Work has started on redeveloping Stamford Junior School’s outdoor area, so that it can become a ‘natural outdoor classroom’ for pupils.
The changes are being made possible thanks to the schools’ head of grounds Robert Carder, and the tireless efforts of his grounds team.
Stamford Junior School already runs Woodland Adventures and Forest Schools, which gives pupils the opportunity to learn about the natural world around them and develop specific forestry skills, including listening and observing attentively, using simple wood crafting tools and working towards using fires for warmth and cooking.
The outdoor area will help pupils explore a natural environment and discover first-hand the wonders of nature.
The site will include; a wood store, bird boxes, a woodchip area, and a circular ‘camp-fire’ style seating area constructed using fallen tree logs already present at the site.
Grass seeds will be planted and wild flowers will be allowed to flourish.
Additional features will include a path which will run from the gates at either end across the area. Anything which has to be cut down during the restoration will be used.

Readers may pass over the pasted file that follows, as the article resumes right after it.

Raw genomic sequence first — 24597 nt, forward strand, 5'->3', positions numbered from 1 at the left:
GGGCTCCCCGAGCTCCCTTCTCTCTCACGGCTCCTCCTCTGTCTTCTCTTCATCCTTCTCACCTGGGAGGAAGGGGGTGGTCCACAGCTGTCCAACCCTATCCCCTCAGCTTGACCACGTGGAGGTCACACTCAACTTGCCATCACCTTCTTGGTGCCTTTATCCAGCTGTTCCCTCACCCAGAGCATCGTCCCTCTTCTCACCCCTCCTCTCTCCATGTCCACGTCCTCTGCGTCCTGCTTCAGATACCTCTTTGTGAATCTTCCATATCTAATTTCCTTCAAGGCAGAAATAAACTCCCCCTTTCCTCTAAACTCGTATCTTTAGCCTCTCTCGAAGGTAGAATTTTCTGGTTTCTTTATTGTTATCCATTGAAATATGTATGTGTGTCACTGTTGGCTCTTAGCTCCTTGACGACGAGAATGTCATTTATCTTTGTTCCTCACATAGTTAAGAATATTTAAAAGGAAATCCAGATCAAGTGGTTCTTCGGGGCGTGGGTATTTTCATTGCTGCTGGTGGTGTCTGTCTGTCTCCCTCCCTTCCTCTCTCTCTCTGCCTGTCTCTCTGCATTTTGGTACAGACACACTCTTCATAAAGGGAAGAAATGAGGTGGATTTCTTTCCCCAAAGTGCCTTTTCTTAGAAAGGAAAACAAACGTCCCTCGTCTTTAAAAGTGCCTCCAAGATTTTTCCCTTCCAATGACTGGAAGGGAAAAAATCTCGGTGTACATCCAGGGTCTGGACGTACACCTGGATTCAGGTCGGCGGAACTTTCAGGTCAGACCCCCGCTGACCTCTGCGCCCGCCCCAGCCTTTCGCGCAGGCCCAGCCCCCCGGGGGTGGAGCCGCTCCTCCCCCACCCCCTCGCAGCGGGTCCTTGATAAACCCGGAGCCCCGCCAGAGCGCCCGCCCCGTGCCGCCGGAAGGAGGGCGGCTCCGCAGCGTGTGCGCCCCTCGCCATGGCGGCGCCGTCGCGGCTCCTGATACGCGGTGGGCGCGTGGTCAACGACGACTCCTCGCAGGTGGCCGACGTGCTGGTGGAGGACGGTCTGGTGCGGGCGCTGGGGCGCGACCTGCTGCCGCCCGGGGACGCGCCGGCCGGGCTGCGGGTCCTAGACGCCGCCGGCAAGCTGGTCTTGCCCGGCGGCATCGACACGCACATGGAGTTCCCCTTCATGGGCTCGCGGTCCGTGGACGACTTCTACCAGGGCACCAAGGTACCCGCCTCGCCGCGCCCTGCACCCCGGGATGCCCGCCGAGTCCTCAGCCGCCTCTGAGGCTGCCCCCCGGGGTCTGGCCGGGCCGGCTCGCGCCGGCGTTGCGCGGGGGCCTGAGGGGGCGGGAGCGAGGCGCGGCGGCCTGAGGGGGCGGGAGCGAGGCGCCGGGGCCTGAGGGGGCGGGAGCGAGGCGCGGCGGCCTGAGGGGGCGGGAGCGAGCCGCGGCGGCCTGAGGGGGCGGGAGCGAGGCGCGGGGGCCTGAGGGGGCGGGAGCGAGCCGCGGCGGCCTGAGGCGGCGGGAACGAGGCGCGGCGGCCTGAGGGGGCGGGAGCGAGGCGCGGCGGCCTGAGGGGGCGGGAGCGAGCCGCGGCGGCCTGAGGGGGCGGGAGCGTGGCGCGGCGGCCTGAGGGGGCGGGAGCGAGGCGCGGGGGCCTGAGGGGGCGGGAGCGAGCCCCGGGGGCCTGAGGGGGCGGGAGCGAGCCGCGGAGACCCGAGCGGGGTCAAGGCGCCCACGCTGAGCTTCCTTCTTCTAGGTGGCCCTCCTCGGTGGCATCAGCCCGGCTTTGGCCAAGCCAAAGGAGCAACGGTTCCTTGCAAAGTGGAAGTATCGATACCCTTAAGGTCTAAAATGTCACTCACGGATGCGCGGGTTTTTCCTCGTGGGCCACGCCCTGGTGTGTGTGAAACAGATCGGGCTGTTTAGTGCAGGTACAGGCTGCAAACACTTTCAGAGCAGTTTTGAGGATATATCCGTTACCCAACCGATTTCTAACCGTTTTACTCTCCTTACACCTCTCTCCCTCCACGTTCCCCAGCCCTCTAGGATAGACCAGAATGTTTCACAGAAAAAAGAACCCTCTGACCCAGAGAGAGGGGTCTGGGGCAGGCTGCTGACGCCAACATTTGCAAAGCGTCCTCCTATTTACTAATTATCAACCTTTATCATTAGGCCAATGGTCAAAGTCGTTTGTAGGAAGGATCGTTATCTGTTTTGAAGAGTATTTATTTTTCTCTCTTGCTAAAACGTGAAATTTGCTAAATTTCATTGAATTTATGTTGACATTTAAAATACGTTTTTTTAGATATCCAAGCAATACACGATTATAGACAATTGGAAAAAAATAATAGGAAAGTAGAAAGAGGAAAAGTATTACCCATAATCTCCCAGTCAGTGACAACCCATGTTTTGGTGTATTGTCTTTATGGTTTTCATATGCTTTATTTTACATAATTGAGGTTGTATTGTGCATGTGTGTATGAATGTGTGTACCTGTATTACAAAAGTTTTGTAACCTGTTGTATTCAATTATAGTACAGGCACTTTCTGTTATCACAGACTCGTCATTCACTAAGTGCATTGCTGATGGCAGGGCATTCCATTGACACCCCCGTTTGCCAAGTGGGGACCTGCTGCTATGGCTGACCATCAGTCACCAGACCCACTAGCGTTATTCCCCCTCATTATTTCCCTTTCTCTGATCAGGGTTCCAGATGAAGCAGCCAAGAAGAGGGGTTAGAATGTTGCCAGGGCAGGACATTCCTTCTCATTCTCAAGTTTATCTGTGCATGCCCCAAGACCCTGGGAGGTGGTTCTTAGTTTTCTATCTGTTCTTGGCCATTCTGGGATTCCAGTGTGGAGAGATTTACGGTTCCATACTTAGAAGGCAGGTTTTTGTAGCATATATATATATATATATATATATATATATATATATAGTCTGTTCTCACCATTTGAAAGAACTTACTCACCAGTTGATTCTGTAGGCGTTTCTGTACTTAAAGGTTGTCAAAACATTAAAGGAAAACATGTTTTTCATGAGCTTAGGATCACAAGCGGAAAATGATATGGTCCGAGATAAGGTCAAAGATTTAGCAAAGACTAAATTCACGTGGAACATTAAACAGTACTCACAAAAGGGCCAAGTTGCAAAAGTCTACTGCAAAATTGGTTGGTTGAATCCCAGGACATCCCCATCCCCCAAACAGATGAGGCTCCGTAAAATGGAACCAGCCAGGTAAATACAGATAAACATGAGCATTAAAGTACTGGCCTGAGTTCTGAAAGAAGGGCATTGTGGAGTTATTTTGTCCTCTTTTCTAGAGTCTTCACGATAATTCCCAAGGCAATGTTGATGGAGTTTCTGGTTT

It is hoped that eventually the design will incorporate a gate giving access to the River Welland, which runs parallel to the school, to allow pupils to safely explore a greater level of wildlife and nature.
The aim is for the area to be a useable space before the end of the academic year, with final touches being completed over the summer.
Stamford Endowed Schools director of outdoor education Edward Smith was thrilled with the project. He said: “The whole area can be a valuable outdoor area that the students can use.
“I must extend a huge thanks to the grounds staff here, without their help and commitment this wouldn’t be possible.”
Mr Carder said: “We are aiming to create a natural environment for the pupils. A natural outdoor classroom.”